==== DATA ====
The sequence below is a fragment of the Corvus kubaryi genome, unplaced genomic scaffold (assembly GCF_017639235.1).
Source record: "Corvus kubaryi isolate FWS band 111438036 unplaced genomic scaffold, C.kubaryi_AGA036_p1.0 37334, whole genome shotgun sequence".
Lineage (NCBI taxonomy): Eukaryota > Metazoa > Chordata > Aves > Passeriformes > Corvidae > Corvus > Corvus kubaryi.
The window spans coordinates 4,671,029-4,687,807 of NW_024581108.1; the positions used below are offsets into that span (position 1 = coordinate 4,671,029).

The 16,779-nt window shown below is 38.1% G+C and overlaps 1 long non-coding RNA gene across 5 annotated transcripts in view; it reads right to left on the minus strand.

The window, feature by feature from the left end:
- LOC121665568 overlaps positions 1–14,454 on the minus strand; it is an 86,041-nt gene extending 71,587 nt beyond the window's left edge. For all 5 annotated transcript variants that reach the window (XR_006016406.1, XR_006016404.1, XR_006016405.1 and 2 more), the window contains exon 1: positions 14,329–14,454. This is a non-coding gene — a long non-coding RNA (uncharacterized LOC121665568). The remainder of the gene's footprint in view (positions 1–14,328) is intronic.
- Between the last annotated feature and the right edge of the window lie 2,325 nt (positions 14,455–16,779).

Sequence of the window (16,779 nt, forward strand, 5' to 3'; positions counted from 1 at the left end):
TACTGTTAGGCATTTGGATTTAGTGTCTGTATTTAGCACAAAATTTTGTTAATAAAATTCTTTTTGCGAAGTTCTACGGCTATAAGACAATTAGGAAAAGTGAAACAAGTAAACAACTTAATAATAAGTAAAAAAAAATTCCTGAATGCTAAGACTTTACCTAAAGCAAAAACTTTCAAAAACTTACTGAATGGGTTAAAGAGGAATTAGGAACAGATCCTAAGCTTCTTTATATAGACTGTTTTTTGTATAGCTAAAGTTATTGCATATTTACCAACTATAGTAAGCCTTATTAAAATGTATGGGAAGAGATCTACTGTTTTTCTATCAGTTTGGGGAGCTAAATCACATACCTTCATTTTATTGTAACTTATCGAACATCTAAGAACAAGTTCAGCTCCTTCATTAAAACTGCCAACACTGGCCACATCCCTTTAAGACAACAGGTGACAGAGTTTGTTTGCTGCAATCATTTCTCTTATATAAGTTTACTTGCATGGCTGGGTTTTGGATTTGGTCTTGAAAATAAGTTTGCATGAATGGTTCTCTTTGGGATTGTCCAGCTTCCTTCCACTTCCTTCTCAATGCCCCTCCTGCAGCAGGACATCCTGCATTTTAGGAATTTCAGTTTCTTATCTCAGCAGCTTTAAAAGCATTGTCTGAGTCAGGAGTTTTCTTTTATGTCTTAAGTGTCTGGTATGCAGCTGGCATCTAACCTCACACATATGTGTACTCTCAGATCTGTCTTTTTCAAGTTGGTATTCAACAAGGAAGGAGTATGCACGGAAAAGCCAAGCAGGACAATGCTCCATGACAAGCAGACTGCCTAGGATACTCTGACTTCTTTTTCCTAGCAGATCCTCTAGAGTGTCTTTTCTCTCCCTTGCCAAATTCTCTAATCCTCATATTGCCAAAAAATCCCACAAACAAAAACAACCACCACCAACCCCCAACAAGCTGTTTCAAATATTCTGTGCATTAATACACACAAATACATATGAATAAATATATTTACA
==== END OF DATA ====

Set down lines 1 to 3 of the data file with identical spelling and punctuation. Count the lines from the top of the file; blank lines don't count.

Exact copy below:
The sequence below is a fragment of the Corvus kubaryi genome, unplaced genomic scaffold (assembly GCF_017639235.1).
Source record: "Corvus kubaryi isolate FWS band 111438036 unplaced genomic scaffold, C.kubaryi_AGA036_p1.0 37334, whole genome shotgun sequence".
Lineage (NCBI taxonomy): Eukaryota > Metazoa > Chordata > Aves > Passeriformes > Corvidae > Corvus > Corvus kubaryi.